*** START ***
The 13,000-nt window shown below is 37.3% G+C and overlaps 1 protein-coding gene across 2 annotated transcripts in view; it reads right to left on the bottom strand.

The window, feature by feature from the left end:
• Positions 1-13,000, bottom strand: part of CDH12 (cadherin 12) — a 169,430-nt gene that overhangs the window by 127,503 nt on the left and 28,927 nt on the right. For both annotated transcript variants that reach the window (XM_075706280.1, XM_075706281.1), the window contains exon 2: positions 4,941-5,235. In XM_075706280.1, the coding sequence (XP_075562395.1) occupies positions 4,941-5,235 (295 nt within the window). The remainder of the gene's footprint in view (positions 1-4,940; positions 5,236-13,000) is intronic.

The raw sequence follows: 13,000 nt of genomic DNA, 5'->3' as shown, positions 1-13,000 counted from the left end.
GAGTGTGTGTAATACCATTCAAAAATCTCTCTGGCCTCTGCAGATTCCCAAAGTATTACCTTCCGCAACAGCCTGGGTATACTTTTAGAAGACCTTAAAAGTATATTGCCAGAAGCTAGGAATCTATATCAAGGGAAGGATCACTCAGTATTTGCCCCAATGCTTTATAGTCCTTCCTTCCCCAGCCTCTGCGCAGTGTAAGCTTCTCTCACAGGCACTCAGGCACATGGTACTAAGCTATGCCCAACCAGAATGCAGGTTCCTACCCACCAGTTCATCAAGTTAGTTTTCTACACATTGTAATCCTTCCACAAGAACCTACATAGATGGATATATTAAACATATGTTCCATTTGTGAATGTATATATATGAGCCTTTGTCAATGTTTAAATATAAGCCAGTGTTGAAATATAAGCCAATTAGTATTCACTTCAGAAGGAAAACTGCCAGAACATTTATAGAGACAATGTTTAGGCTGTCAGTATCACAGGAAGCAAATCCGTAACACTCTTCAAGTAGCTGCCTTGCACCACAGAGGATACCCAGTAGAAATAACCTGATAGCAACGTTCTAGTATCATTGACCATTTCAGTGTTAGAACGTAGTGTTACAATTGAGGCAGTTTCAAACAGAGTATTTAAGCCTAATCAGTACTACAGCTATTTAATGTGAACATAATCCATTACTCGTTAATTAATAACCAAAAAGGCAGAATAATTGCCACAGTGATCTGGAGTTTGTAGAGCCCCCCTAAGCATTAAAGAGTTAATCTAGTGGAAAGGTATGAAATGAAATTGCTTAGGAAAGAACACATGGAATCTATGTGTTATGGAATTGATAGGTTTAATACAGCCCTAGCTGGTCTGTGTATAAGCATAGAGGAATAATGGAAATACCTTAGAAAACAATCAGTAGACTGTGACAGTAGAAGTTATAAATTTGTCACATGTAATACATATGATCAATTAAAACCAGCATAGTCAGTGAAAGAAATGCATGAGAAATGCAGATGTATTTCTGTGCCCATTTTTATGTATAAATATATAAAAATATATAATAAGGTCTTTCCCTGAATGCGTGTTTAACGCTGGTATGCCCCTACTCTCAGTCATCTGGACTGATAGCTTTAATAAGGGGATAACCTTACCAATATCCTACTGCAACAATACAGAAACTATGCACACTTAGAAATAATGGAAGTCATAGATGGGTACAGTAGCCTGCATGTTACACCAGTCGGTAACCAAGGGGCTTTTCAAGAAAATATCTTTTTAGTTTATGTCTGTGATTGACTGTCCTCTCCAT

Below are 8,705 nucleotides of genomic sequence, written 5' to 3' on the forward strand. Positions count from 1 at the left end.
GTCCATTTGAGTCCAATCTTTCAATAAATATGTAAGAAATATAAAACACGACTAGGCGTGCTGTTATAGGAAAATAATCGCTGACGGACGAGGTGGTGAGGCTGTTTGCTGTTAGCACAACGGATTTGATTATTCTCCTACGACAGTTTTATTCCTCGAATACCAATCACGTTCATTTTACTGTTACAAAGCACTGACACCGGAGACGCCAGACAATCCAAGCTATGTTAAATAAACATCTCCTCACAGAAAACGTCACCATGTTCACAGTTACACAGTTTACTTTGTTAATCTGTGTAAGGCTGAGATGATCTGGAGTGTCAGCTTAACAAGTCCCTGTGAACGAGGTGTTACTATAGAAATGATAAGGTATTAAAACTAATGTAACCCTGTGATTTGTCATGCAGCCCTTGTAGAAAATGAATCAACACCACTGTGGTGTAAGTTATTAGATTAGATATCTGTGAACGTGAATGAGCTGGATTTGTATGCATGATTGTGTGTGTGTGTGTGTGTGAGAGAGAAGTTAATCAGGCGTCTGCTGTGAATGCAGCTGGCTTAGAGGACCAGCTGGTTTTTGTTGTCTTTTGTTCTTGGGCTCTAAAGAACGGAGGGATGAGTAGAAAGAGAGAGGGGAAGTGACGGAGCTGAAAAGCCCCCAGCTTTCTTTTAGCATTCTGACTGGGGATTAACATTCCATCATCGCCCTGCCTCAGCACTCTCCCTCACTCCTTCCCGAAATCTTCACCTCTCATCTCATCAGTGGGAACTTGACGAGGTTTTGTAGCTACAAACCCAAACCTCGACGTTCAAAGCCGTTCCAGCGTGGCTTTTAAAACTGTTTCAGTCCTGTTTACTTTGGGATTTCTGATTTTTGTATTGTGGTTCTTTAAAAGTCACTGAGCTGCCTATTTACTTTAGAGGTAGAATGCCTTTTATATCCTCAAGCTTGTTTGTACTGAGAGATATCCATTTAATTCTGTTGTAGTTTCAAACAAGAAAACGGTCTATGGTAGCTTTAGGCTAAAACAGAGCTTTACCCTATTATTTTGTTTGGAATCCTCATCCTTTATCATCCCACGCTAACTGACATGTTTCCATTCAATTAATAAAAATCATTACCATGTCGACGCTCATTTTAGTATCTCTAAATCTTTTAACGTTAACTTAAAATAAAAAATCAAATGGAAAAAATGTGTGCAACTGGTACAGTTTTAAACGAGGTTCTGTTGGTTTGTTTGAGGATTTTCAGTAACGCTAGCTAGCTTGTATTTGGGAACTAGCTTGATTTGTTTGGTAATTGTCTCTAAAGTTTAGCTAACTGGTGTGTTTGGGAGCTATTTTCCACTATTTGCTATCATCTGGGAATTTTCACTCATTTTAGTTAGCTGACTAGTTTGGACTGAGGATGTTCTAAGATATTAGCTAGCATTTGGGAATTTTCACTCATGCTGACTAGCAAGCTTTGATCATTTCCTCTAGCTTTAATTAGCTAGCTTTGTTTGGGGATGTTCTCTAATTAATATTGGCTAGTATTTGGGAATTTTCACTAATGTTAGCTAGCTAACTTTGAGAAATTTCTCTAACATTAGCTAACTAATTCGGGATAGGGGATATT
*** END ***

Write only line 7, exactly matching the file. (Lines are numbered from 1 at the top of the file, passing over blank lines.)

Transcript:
GTCCATTTGAGTCCAATCTTTCAATAAATATGTAAGAAATATAAAACACGACTAGGCGTGCTGTTATAGGAAAATAATCGCTGACGGACGAGGTGGTGAGGCTGTTTGCTGTTAGCACAACGGATTTGATTATTCTCCTACGACAGTTTTATTCCTCGAATACCAATCACGTTCATTTTACTGTTACAAAGCACTGACACCGGAGACGCCAGACAATCCAAGCTATGTTAAATAAACATCTCCTCACAGAAAACGTCACCATGTTCACAGTTACACAGTTTACTTTGTTAATCTGTGTAAGGCTGAGATGATCTGGAGTGTCAGCTTAACAAGTCCCTGTGAACGAGGTGTTACTATAGAAATGATAAGGTATTAAAACTAATGTAACCCTGTGATTTGTCATGCAGCCCTTGTAGAAAATGAATCAACACCACTGTGGTGTAAGTTATTAGATTAGATATCTGTGAACGTGAATGAGCTGGATTTGTATGCATGATTGTGTGTGTGTGTGTGTGTGAGAGAGAAGTTAATCAGGCGTCTGCTGTGAATGCAGCTGGCTTAGAGGACCAGCTGGTTTTTGTTGTCTTTTGTTCTTGGGCTCTAAAGAACGGAGGGATGAGTAGAAAGAGAGAGGGGAAGTGACGGAGCTGAAAAGCCCCCAGCTTTCTTTTAGCATTCTGACTGGGGATTAACATTCCATCATCGCCCTGCCTCAGCACTCTCCCTCACTCCTTCCCGAAATCTTCACCTCTCATCTCATCAGTGGGAACTTGACGAGGTTTTGTAGCTACAAACCCAAACCTCGACGTTCAAAGCCGTTCCAGCGTGGCTTTTAAAACTGTTTCAGTCCTGTTTACTTTGGGATTTCTGATTTTTGTATTGTGGTTCTTTAAAAGTCACTGAGCTGCCTATTTACTTTAGAGGTAGAATGCCTTTTATATCCTCAAGCTTGTTTGTACTGAGAGATATCCATTTAATTCTGTTGTAGTTTCAAACAAGAAAACGGTCTATGGTAGCTTTAGGCTAAAACAGAGCTTTACCCTATTATTTTGTTTGGAATCCTCATCCTTTATCATCCCACGCTAACTGACATGTTTCCATTCAATTAATAAAAATCATTACCATGTCGACGCTCATTTTAGTATCTCTAAATCTTTTAACGTTAACTTAAAATAAAAAATCAAATGGAAAAAATGTGTGCAACTGGTACAGTTTTAAACGAGGTTCTGTTGGTTTGTTTGAGGATTTTCAGTAACGCTAGCTAGCTTGTATTTGGGAACTAGCTTGATTTGTTTGGTAATTGTCTCTAAAGTTTAGCTAACTGGTGTGTTTGGGAGCTATTTTCCACTATTTGCTATCATCTGGGAATTTTCACTCATTTTAGTTAGCTGACTAGTTTGGACTGAGGATGTTCTAAGATATTAGCTAGCATTTGGGAATTTTCACTCATGCTGACTAGCAAGCTTTGATCATTTCCTCTAGCTTTAATTAGCTAGCTTTGTTTGGGGATGTTCTCTAATTAATATTGGCTAGTATTTGGGAATTTTCACTAATGTTAGCTAGCTAACTTTGAGAAATTTCTCTAACATTAGCTAACTAATTCGGGATAGGGGATATT